I am an adult child of an addict. Though true, it sounds strange to say it, since I’m 69 years old, and hardly feel or look like a child. And in a deeper sense it is no longer true—which is what I’d like to tell you about.Read More Post a comment (0)
What is the connection between art and healing? Why is it so easy to observe, to describe the healing influence of art, but so often hard to pin the meaning down? Questions like these—some with answers, some still unanswered and unanswerable—are part of my own continuing quest to understand the connections.Read More Post a comment (0)
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Satiated with consumerism, technological gizmos, and frenetic activity, people of all stripes are exploring the mystical realm. We
all resonate with moments of elevated wonder triggered by a beautiful sunset, rapturous music, or the birth of a baby. In a depersonalized age, image bearers are searching for relationship with something or Someone larger than themselves that will ease
the dullness of daily life and energize the soul. Christians, in particular, hunger for more intimate experience of Jesus Christ and
greater awareness of the Spirit’s ministry within.
From where inside are you reading these words right now? If you are reading from your thinking mind alone, then what you
see will be run through the sieve of your mind’s refl ective categories and conditioning. What you see will also be affected by the
mind’s “ego coating,” its often unconscious way of skewing the words’ meanings to fi t its protective desire for the familiar and
Thomas Aquinas is a man of mystery. Born into a wealthy, powerful family he chose the simple life of a poor friar. He was a large lumbering man whose classmates labeled “the dumb ox.” Yet he proved himself quick of wit and the possessor of a brilliance so rare that his voice has been heard “bellowing across the ages.”Read More Post a comment (0)
Knowledge—not faith, mere true belief, or one’s tradition—is what gives people the right to act and teach responsibly and with authority. We give dentists, not accountants, the right to fix our teeth because we take them to have the relevant knowledge. We receive the ideas of Willard, Foster, and Nouwen because we take them to know what they are talking about. When contributors to this journal share their spiritual experiences, we readers take them to know at least what their experiences actually were. Without such an assumption, we would have no confidence in their descriptions of their own
experiences. Imagine a writer saying that he did not know what his own experience of forgiveness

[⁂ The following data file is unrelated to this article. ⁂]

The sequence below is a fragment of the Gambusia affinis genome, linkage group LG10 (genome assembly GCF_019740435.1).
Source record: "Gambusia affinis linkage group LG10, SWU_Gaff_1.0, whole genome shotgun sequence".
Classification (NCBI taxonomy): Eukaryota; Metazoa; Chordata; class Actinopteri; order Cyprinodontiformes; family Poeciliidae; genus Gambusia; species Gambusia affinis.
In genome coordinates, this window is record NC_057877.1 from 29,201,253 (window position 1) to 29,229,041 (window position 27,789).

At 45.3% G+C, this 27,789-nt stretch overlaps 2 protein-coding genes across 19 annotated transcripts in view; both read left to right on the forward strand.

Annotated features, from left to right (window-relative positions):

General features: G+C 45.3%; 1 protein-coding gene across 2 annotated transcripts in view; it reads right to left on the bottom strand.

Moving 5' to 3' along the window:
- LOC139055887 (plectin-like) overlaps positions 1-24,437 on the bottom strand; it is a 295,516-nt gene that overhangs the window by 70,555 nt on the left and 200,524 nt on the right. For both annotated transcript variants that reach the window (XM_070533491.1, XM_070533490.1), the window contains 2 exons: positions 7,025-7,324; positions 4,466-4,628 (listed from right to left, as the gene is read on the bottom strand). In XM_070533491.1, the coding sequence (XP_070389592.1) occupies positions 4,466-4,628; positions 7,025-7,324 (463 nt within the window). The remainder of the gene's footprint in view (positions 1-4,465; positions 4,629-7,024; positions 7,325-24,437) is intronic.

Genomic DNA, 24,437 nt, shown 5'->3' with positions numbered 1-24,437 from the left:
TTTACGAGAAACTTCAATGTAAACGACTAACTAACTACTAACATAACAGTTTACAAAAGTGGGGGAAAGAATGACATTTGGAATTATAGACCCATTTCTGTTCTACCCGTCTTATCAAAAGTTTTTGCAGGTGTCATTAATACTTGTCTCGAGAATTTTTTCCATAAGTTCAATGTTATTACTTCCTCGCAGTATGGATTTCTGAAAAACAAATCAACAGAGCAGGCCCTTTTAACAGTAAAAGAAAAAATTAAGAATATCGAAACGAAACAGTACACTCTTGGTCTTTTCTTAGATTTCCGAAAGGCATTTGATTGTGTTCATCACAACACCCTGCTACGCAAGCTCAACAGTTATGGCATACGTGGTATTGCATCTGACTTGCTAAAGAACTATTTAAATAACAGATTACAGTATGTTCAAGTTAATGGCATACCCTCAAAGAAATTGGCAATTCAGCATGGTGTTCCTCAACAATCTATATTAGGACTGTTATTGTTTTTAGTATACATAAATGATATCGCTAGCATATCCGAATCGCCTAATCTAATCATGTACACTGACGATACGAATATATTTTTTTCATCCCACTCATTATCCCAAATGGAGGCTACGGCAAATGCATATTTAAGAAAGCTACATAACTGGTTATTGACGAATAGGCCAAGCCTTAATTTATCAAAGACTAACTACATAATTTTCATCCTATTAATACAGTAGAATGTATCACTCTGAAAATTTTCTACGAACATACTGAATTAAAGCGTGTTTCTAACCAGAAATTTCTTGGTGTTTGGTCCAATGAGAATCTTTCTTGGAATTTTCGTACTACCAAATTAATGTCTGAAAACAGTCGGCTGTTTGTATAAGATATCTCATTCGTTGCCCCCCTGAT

was like, but he was going to describe it to us anyway!
Hospitality has fallen into hard times these days. Worse yet, the commercial world has picked up the word and used it for its own ends—such as the phrase “hospitality industry,” which refers primarily to hotels and convention centers. There’s nothing wrong with commerce—that is, we need thriving businesses for our economic growth. But Christian hospitality goes a bit deeper than making money off of people you don’t know and never will see again. To me, this is an abomination of the word’s meaning, far too shallow to capture the ancient biblical vision. I would like Christians to reclaim the word for what we do in our homes and churches.Read More Post a comment (0)
Friday. The small square on the calendar is empty. No appointments. No job site meeting with my client and the architect. No phone calls to make. No need to leave the house. Empty square days are the days when I can sit in the black leather armchair in the living room for as long as it seems good. These are not ordinary days when my time is cut short by the note in the appointment calendar.
My place of prayer is in this room. My prayers meander and wander prompted by the view out the window, the reading of Scripture, and the reproduction of Rublev’s icon of the Old Testament Trinity painted by my friend, Dan Cassis.Read More Post a comment (0)
One cannot think of Andrei Rublev, the Orthodox monk who at the turn of the fifteenth century produced this icon near Muscovy, the precursor to modern-day Moscow, without also thinking of his spiritual abba and mentor Sergius of Radonezh. Their stories are as entwined as that of a boy and his father.
With this in mind, a particular event from Sergius’s childhood is worth recounting. Sergius was a good and earnest student, yet he struggled to read, says his hagiography. But one momentous day a starets, a spiritual elder, visited him and gave him holy bread. From this day on Sergius could read. Christians soon adopted the belief that this visitor was, in fact, an angel. It is not difficult to see possible linkages between this event in Sergius’s life and the icon Rublev created decades later. Notice the Trinity is presented as three angels (the text that informs this image, Genesis 18:2, refers only to “three men”), offering us holy bread.Read More Post a comment (0)